5 risk factors for COVID-19 to know as cases surge

Utah’s recent COVID-19 surge continues, with 5,611 new cases and a dozen additional deaths reported over the past week by the Utah Department of Health and Human Services Thursday.

The latest weekly update also showed that the average daily case count increased by more than 25% from the previous week. The seven-day percent positivity for tests is now nearly 23% when excluding the results of multiple tests from a person, an increase of more than 18% from the previous week.

More people are being diagnosed with COVID-19 during emergency room visits, while the number of people in Utah hospitalized for the virus rose by 139 this week and the seven-day average for new hospitalizations for the virus increased by almost 10%.

“COVID is here to stay. We have to learn to find our way in this new environment,” said Dr. Brandon Webb, an infectious disease physician at Intermountain Healthcare, told reporters during a virtual news conference last week after confirming the state was seeing another surge.

“At this point, one of the most important parts of our strategy for living with COVID in its ebb and flow is personalized or individualized risk mitigation,” Webb said. “People need to understand their risk. They have to understand the risk of those around them.”

Then, the doctor said, “they need to make both preparation and prevention” a part of how they deal with the virus.

He said there are five factors that determine risk:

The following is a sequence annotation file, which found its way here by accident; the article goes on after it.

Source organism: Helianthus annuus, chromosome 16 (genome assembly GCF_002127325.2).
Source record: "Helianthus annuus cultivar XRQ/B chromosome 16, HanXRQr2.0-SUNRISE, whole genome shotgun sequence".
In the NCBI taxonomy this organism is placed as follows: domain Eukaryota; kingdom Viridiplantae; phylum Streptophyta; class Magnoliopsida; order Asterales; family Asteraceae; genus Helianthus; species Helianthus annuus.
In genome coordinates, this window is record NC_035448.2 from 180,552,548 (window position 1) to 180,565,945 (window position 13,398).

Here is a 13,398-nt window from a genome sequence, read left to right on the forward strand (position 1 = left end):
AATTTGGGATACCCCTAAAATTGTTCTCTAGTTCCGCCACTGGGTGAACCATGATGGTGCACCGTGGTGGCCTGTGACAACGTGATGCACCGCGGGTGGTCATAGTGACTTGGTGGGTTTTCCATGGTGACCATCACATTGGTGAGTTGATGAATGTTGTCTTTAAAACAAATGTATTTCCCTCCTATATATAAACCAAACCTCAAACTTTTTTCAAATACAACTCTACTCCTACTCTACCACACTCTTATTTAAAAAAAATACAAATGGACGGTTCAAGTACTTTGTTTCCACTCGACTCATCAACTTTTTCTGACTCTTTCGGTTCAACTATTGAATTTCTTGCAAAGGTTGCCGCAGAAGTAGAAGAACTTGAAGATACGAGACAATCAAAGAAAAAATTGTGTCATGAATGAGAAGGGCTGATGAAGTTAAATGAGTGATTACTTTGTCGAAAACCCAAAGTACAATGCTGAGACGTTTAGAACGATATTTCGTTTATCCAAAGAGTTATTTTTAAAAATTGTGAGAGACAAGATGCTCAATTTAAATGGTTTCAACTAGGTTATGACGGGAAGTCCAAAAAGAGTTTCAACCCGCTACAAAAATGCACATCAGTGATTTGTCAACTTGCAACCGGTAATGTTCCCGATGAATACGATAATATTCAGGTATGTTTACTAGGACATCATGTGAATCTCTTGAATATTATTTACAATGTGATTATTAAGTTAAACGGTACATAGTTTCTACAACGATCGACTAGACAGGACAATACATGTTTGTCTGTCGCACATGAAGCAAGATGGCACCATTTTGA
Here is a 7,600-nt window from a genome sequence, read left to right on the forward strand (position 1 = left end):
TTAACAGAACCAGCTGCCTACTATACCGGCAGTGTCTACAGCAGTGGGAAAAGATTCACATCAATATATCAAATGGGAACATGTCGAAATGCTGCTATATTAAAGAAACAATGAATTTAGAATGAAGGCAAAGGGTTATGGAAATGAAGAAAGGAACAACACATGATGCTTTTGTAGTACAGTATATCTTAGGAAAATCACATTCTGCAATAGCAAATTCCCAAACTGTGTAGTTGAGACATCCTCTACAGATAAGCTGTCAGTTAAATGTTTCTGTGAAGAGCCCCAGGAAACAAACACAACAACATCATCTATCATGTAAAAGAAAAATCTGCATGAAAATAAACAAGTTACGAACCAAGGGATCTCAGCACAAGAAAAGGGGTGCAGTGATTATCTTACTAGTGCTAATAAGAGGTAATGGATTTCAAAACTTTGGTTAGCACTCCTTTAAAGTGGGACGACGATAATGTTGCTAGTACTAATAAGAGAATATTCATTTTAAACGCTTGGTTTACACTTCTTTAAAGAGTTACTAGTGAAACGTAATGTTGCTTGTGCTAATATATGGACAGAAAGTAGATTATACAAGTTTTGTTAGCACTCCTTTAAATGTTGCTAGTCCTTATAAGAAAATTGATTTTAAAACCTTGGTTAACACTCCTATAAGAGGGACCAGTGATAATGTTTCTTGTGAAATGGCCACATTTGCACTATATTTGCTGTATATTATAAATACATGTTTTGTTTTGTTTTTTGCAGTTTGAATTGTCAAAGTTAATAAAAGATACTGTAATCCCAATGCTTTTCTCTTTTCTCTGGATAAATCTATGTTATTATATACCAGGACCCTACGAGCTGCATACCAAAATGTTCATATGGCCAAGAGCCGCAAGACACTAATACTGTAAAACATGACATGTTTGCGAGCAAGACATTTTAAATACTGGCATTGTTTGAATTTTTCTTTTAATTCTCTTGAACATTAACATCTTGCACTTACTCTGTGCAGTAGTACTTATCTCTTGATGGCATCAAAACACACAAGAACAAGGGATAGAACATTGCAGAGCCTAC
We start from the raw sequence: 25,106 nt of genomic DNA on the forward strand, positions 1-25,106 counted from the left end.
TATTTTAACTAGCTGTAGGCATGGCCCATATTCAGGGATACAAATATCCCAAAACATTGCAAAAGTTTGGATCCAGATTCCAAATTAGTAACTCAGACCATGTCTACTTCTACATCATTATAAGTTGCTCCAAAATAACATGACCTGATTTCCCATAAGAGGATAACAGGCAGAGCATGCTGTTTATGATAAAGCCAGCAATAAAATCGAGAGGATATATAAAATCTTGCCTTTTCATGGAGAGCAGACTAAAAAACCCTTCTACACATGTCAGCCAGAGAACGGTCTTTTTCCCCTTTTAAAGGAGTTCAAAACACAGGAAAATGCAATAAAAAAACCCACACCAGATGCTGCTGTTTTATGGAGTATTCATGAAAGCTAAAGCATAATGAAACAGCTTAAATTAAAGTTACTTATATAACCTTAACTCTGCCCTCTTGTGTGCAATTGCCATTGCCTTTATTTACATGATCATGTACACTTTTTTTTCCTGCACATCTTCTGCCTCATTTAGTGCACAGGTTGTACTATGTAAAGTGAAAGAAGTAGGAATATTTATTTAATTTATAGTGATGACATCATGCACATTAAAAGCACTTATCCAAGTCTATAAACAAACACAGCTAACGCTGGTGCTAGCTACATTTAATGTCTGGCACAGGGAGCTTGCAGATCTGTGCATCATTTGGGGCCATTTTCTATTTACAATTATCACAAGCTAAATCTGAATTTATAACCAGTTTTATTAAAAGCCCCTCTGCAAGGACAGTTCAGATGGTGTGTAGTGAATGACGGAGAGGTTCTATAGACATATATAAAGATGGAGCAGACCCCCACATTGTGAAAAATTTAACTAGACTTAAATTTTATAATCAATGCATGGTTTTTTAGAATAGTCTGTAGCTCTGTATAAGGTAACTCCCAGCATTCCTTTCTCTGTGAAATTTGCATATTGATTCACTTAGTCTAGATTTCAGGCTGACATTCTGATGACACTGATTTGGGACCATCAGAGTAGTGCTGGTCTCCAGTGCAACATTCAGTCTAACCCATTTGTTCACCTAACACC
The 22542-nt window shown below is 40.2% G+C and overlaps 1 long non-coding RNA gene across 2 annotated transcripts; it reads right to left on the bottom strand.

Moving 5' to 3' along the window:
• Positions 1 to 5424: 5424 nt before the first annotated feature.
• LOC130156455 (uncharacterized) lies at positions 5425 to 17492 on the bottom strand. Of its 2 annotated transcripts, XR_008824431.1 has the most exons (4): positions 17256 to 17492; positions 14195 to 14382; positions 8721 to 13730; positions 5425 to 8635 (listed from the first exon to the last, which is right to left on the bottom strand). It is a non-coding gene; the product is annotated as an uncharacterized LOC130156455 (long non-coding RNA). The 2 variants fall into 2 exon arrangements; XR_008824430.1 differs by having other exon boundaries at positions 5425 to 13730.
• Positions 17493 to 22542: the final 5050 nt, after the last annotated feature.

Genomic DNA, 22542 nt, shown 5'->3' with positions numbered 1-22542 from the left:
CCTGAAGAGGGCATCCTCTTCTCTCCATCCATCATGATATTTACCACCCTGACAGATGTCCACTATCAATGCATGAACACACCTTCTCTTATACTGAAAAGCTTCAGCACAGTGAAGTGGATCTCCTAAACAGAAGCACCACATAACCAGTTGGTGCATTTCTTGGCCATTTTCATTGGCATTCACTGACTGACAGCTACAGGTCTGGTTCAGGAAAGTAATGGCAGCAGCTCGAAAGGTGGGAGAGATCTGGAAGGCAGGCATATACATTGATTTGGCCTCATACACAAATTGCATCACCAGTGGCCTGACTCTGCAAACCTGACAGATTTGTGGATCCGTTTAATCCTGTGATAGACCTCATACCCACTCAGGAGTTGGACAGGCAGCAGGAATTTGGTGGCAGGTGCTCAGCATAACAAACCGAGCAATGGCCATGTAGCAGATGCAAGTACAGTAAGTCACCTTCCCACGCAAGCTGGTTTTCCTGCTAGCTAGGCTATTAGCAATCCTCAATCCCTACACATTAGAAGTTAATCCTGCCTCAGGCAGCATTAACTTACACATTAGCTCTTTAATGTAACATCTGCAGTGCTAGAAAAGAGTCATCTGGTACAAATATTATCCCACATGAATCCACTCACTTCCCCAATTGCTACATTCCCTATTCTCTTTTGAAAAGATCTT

• Immunity. Getting vaccinated and boosted against the virus “remains a critical part of safely acquiring immunity at both the individual and population levels,” Webb said, while COVID-19 also “feeds into your overall immunity.”
  • Age. The virus has hit older people much harder and is a “big part of the risk,” he said. The Centers for Disease Control and Prevention reports that more than 81% of the country’s COVID-19 deaths are in people over the age of 65.
  • Health. General health and a range of medical conditions also play an important role in determining who becomes critically ill with the virus, Webb said. The CDC list includes cancer and other diseases that weaken the immune system, as well as obesity, diabetes, substance abuse, heart disease and pregnancy.
  • Behavior. What activities people choose is also crucial, as is people’s behavior. Experts have recommended that during COVID-19 waves, people consider wearing masks, staying away from large indoor crowds and testing themselves before gathering with others indoors.
  • Frequency. How much COVID-19 is out there at any given time is the final consideration in determining risk, Webb said, warning that despite the effects of increased immunity, there are still severe cases that require hospitalization and death being able to lead.

Utahns need to “be able to move around and use the tools that we have. We must protect those who are vulnerable,” the doctor said, particularly through vaccination. “Even though we’re sick of COVID, we’re not sticking our heads in the sand. We continue to make good decisions as individuals and as a community.”

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